or … What, in actual fact, brings us closer to destruction?
Our Lord’s discourse on the outward circumstances of the end of the world and on the glory of His second coming is set forth in Chapter 24 of the Gospel of Saint Matthew. Apart from the commonly conceived apocalyptic picture of wars and strife, this discourse contains certain details which are usually overlooked; and this is perhaps not by chance.
Let us consider the Gospel text. While answering His disciples’ question on the signs of the end of the world, our Savior warns them of the danger of false prophets and of social and environmental cataclysms: Take heed that no man deceive you. For many shall come in my name, saying, I am Christ; and shall deceive many. And ye shall hear of wars and rumours of wars: ... For nation shall rise against nation, and kingdom against kingdom: and there shall be famines, and pestilences, and earthquakes, in divers places (Matthew 24:4-7). These particular Gospel passages often underlie common views of the ultimate fate of the world. However, these views quite distort their meaning. When speculating on the theme of the end of the world, the Hollywood film industry, as well as various sectarian organizations and adherents of the ideology of consumerist society, actively cultivate, first of all, a fear of the future in our collective consciousness. And this speculation is by no means just a harmless play on people’s nerves. The goal is more subtle – to distract us from the main point.
If we pay close attention to the Gospel text, we see that their emphasis is on something different. Christ by no means wishes to sow fear in his disciples. On the contrary, He says, see that ye be not troubled: for all these things must come to pass, but the end is not yet (Matthew 24:6). In explaining these words of our Saviour, Saint John Chrysostom says that the true disciples of the Lord “will be above all misfortune”: no external discord will be able to shake their zeal for faith and for the virtuous life. In the opinion of the Saint, Christ, while testifying to this fact, points out that in the face of troubled conditions worldwide, this gospel of the kingdom shall be preached in all the world for a witness unto all nations (Matthew 24:14). In other words, lest the disciples fall into despondency and say, “How shall we live?” it is as if the Lord would say, “You shall live, and teach everywhere.”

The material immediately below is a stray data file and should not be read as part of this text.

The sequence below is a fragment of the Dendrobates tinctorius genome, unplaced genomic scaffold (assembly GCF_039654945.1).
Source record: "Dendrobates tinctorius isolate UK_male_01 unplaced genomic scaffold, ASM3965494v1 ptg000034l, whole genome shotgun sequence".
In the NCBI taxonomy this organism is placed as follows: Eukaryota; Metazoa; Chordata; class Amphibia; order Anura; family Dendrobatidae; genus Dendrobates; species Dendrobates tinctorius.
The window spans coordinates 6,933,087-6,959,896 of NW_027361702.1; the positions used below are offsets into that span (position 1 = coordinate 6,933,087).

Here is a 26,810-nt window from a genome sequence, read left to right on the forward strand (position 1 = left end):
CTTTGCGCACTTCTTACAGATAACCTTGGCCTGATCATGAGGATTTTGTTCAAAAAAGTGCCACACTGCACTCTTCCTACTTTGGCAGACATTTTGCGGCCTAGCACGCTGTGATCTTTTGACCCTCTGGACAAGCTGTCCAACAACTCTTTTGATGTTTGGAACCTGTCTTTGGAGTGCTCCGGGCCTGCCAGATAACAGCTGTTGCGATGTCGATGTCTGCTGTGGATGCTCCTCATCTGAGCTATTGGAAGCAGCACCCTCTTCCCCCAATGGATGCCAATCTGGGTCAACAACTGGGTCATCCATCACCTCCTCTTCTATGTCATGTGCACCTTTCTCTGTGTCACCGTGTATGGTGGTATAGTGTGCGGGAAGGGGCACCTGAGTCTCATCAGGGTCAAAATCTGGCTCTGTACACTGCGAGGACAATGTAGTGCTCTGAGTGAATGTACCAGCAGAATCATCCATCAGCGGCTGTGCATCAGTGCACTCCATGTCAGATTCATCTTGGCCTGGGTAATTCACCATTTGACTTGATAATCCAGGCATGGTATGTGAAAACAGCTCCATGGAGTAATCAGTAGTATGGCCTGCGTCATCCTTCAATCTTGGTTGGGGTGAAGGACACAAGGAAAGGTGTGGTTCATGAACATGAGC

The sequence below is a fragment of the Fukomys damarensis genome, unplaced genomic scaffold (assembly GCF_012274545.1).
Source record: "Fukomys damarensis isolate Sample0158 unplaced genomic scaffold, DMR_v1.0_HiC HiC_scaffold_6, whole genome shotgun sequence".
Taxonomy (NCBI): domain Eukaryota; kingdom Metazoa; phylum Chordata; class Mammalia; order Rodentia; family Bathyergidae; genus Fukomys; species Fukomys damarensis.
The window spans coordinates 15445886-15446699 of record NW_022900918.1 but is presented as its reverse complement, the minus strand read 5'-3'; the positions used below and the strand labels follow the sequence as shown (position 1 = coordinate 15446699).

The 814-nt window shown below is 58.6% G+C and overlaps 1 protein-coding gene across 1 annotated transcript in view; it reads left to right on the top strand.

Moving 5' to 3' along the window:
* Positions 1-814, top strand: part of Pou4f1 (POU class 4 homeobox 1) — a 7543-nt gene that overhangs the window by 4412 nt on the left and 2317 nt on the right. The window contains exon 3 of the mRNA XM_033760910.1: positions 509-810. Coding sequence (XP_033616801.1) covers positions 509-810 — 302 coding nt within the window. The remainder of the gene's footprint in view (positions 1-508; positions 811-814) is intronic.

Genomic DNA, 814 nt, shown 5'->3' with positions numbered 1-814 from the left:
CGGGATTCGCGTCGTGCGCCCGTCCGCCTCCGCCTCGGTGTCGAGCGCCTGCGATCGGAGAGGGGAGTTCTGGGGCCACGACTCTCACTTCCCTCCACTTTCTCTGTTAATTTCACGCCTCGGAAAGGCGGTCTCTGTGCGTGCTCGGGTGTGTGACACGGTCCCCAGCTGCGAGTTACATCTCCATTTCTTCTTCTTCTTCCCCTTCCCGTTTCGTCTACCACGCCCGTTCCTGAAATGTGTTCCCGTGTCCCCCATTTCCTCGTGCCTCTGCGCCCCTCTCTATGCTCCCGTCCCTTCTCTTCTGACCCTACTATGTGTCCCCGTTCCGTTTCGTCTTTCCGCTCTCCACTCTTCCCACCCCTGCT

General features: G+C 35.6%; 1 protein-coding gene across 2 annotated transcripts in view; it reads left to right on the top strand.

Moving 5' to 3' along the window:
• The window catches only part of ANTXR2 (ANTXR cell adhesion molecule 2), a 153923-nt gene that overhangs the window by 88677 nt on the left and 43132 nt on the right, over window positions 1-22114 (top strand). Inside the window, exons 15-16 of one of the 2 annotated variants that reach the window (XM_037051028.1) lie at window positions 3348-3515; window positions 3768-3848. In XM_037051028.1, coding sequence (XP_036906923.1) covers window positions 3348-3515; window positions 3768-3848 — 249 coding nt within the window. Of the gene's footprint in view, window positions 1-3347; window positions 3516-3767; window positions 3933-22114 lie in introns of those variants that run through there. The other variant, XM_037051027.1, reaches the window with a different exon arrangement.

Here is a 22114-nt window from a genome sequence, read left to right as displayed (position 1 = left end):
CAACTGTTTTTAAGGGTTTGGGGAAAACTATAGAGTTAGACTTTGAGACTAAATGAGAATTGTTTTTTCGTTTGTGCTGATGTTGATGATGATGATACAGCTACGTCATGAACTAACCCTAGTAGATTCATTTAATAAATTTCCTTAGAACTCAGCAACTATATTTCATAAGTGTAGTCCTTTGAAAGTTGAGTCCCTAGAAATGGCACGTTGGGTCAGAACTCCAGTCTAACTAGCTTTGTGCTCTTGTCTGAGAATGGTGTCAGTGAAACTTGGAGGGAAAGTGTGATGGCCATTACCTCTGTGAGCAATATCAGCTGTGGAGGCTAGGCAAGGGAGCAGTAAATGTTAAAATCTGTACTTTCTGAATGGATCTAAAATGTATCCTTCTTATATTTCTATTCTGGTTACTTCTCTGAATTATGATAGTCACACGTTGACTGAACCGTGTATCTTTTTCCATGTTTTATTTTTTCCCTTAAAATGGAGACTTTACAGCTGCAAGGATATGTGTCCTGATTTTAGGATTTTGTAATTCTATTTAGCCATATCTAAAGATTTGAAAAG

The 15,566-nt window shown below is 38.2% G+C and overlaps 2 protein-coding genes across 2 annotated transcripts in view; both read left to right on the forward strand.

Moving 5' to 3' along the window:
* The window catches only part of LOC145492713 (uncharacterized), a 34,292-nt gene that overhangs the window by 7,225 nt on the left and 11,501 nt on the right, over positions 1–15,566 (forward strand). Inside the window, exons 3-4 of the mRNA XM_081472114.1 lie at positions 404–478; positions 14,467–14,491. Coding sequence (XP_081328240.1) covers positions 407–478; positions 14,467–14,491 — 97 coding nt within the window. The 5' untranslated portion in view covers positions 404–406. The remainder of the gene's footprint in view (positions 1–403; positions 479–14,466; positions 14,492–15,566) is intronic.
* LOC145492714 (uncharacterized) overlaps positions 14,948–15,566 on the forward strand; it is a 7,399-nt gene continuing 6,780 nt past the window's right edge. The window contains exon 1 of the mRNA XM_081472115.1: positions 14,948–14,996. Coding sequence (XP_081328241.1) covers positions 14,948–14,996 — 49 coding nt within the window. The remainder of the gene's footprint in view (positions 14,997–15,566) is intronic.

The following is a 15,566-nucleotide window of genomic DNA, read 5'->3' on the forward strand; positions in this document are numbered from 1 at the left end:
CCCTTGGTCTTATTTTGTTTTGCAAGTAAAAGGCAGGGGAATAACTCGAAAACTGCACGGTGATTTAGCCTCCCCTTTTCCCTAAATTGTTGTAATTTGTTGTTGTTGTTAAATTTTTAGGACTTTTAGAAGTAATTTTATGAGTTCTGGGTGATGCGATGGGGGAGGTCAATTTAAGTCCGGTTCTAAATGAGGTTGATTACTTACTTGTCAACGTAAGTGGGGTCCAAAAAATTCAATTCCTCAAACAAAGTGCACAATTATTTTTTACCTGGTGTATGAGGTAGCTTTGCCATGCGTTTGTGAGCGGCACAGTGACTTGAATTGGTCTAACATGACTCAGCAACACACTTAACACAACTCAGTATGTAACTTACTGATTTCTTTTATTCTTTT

This first important point is the opposite of the popular version of the end of the world. And Orthodox Christians should be well aware of this: for it is unacceptable for a man who trusts God, who seeks to live with God, to yield himself to any terror of the future, any panic or fear – this is a sign of proud self-reliance, and not of virtuous concern for our own salvation.
The second point of the Gospel understanding of the ultimate fate of the world is no less important. Unfortunately, it is also often understood in a distorted form, namely about “love growing cold.” The Lord says that because iniquity shall abound, the love of many shall wax cold (Matthew 24:12). Usually this point is presented as some sort of social collapse through the spread of mass intolerance in society: People, they say, will turn into beasts and begin to destroy each other. One consequence of such a conviction, which is rarely expressed clearly, is the search for a plan of social welfare that prevents social conflict at any cost. That is, at a subconscious level, people fear “sharp edges,” they are afraid to insist on traditional values insofar as this might lead to social pressure and conflicts, and so on. Thus, contemporary western models of tolerance for sin have, evidently, their deep mental basis in a fear of the end of the world, in a myth based on an incorrect understanding of the Gospel, which today continues to be actively supported, but now through more subtle techniques.